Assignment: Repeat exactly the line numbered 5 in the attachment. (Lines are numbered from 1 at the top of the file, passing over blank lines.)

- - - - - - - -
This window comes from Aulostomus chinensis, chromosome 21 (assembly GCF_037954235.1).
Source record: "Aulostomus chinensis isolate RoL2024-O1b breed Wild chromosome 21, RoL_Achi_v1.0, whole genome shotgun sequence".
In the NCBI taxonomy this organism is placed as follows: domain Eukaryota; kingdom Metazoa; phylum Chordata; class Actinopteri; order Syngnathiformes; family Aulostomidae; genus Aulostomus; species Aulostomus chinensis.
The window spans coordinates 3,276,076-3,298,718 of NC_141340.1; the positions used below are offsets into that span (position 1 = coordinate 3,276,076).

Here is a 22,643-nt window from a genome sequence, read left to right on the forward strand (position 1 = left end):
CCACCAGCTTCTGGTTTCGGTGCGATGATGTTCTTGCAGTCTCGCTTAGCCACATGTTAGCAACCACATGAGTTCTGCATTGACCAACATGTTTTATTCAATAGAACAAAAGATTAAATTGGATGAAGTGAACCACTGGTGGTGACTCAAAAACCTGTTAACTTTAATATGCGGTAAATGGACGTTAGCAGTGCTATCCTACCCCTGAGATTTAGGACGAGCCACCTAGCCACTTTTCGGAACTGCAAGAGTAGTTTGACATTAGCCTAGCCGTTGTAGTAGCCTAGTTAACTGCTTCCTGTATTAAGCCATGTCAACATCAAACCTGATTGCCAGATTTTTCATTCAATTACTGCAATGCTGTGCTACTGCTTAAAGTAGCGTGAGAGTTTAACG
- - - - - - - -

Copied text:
Here is a 22,643-nt window from a genome sequence, read left to right on the forward strand (position 1 = left end):